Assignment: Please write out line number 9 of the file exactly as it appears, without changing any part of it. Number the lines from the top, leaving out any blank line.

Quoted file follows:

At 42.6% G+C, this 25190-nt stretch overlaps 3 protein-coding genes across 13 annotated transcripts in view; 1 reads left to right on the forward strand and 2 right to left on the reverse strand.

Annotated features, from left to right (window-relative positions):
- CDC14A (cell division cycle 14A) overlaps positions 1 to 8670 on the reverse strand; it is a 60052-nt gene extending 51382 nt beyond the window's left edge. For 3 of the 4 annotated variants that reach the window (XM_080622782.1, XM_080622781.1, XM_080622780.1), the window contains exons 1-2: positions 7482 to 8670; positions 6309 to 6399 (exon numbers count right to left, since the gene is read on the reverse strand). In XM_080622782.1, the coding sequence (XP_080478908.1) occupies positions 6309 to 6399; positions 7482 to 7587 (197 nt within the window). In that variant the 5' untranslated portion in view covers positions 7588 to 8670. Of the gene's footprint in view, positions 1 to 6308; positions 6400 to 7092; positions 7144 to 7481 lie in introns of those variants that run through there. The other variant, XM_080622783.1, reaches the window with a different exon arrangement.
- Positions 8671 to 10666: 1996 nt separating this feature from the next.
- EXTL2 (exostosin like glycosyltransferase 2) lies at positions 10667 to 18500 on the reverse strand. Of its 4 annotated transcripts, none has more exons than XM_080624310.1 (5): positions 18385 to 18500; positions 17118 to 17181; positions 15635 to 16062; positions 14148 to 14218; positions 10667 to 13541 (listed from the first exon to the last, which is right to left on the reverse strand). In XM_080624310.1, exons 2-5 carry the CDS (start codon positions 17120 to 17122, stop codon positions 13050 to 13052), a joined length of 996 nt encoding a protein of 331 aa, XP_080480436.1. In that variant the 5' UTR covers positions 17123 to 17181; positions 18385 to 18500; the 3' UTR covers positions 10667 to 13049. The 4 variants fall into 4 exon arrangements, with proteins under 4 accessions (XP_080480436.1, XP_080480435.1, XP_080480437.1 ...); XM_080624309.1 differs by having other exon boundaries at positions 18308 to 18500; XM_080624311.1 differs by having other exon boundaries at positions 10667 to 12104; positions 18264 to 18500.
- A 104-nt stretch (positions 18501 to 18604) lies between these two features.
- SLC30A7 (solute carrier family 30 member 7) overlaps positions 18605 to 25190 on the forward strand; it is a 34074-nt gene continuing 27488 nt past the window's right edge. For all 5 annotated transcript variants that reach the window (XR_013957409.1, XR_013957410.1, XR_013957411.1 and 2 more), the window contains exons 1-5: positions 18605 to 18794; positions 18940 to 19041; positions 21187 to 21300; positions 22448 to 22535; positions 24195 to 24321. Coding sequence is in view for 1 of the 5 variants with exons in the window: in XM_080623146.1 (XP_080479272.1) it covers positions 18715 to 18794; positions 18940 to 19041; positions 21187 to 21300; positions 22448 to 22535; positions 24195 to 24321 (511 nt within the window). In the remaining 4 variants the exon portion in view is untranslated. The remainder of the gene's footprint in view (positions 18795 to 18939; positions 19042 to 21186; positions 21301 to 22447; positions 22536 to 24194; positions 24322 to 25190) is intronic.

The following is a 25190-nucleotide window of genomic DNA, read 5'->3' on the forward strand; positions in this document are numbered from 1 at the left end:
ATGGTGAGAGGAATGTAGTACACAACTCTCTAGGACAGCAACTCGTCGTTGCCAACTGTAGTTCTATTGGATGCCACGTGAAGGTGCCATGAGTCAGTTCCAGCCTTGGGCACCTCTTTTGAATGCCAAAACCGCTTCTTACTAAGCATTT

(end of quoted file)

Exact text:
ATGGTGAGAGGAATGTAGTACACAACTCTCTAGGACAGCAACTCGTCGTTGCCAACTGTAGTTCTATTGGATGCCACGTGAAGGTGCCATGAGTCAGTTCCAGCCTTGGGCACCTCTTTTGAATGCCAAAACCGCTTCTTACTAAGCATTT